(Hand model, Kerri Unverferth-Romes)
We use our hands all day, every day. Sometimes the things we do are repetitive, which puts us at greater risk for CTS.
You can reduce your risk by taking a few simple steps.
1. Exercise keeps our muscles strong.
2. Stretching keeps our muscles flexible.
3. Arrange your work space to be more ergonomic.
4. Proper body mechanics. Don't slouch. If your shoulders roll forward you can compress nerves in your neck which can affect your arms, wrists, and hands.
5. Take frequent breaks.
6. Relax your grip.
7. Slowly roll your wrist 10 times in each direction. (You might feel a slight popping) This will help put mobility and circulation back in your wrist.
8. Use one hand to gently pull your fingers back on the other hand - not to the point they hurt.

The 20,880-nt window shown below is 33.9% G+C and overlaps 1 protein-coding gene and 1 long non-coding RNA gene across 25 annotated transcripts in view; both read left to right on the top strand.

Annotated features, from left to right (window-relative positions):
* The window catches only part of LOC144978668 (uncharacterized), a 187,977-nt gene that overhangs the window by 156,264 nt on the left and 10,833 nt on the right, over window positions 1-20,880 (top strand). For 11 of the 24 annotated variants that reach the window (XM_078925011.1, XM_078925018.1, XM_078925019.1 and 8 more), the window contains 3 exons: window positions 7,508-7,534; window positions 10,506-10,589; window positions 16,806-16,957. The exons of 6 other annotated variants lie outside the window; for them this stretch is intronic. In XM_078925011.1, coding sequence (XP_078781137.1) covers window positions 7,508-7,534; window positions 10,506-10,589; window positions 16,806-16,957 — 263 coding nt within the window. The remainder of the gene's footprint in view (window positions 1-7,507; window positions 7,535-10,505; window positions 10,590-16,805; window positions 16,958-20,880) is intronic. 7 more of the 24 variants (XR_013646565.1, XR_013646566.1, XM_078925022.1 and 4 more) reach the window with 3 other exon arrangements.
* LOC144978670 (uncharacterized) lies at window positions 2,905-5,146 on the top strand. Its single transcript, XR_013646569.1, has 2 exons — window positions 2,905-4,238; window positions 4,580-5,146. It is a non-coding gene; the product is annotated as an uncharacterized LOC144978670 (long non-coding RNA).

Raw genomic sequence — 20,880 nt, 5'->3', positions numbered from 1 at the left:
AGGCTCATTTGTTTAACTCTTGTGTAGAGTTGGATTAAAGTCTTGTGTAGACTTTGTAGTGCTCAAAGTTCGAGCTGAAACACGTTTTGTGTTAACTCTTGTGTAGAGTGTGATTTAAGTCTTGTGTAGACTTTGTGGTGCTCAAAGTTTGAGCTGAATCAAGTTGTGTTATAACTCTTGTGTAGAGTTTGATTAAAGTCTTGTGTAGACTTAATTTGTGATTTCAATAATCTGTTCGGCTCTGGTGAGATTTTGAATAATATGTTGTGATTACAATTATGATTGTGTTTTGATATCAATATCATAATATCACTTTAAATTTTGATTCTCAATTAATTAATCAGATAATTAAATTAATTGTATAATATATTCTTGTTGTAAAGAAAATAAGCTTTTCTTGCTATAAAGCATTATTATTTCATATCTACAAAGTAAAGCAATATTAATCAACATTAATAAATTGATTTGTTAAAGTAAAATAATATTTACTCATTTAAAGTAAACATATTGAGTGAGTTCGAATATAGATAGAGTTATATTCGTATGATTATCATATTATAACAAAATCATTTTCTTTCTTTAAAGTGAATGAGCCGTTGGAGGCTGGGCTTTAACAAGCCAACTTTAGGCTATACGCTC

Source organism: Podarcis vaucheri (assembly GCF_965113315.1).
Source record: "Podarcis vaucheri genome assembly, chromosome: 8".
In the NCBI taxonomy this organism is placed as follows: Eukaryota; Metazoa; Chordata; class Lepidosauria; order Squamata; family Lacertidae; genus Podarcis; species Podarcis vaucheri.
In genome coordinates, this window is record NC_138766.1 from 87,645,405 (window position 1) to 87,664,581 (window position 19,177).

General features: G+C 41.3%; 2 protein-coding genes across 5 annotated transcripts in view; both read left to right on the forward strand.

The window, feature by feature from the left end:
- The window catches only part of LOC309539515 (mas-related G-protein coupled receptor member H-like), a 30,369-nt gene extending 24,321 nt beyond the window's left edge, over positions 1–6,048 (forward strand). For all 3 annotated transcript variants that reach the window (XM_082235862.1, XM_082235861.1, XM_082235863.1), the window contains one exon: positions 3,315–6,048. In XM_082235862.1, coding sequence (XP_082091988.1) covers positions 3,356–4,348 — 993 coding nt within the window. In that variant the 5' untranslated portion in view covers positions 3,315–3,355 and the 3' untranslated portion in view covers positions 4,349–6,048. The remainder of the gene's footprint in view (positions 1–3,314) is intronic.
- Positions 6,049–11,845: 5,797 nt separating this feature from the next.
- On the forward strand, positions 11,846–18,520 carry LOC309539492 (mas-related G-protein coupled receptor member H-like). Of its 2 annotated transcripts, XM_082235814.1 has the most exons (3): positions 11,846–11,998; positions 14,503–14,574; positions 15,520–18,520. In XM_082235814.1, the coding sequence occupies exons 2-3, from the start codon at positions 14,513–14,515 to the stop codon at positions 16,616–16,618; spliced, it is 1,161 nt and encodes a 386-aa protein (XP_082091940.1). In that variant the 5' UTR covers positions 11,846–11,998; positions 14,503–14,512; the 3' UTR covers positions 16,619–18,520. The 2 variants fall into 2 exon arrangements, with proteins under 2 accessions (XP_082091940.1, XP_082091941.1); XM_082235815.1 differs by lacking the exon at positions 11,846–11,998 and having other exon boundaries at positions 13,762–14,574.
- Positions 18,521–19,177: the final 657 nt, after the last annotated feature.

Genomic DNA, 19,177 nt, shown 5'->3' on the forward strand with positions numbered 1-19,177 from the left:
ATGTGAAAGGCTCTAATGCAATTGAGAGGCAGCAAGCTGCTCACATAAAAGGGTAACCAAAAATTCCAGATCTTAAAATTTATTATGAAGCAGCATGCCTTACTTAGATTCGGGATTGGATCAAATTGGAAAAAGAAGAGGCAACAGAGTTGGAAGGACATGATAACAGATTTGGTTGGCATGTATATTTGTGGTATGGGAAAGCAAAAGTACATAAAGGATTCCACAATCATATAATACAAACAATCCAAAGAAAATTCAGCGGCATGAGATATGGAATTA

9. Press your hand down to a 90 degree angle - again, not to the point it hurts.
10.) If you use a keyboard keep it at elbow height or slightly lower.
(A more aged hand, belonging to yes...me)
Signs of possible carpal tunnel syndrome -- tingling, numbness, weakness or pain in the fingers, thumb, or hand and occasionally spreading up the arm. These symptoms occur where there is pressure on the median nerve.
Sometimes the symptoms are temporary. If they linger, see your doctor to prevent permanent damage.
Be kind to your hands and wrists by giving them a break from time to time!
** disclaimer -- I'm in no way associated with the medical community. The information in this post are tidbits I've collected either through reading or conversations. **